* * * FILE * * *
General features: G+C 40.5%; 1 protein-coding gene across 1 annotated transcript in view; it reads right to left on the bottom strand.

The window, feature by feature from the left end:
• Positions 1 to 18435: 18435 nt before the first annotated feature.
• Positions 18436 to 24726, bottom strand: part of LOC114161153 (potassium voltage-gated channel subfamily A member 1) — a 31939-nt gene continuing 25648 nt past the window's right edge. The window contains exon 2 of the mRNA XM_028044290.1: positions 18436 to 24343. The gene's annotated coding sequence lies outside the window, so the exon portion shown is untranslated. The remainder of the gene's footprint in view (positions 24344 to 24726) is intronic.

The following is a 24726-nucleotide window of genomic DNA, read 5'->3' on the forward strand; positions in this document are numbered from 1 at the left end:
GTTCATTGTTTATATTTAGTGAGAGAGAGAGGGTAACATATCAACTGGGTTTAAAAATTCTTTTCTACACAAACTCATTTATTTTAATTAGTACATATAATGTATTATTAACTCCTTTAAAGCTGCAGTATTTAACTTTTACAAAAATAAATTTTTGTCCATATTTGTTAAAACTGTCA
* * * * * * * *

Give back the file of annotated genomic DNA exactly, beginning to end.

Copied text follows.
General features: G+C 40.5%; 1 protein-coding gene across 1 annotated transcript in view; it reads right to left on the bottom strand.

The window, feature by feature from the left end:
• Positions 1 to 18435: 18435 nt before the first annotated feature.
• Positions 18436 to 24726, bottom strand: part of LOC114161153 (potassium voltage-gated channel subfamily A member 1) — a 31939-nt gene continuing 25648 nt past the window's right edge. The window contains exon 2 of the mRNA XM_028044290.1: positions 18436 to 24343. The gene's annotated coding sequence lies outside the window, so the exon portion shown is untranslated. The remainder of the gene's footprint in view (positions 24344 to 24726) is intronic.

The following is a 24726-nucleotide window of genomic DNA, read 5'->3' on the forward strand; positions in this document are numbered from 1 at the left end:
GTTCATTGTTTATATTTAGTGAGAGAGAGAGGGTAACATATCAACTGGGTTTAAAAATTCTTTTCTACACAAACTCATTTATTTTAATTAGTACATATAATGTATTATTAACTCCTTTAAAGCTGCAGTATTTAACTTTTACAAAAATAAATTTTTGTCCATATTTGTTAAAACTGTCA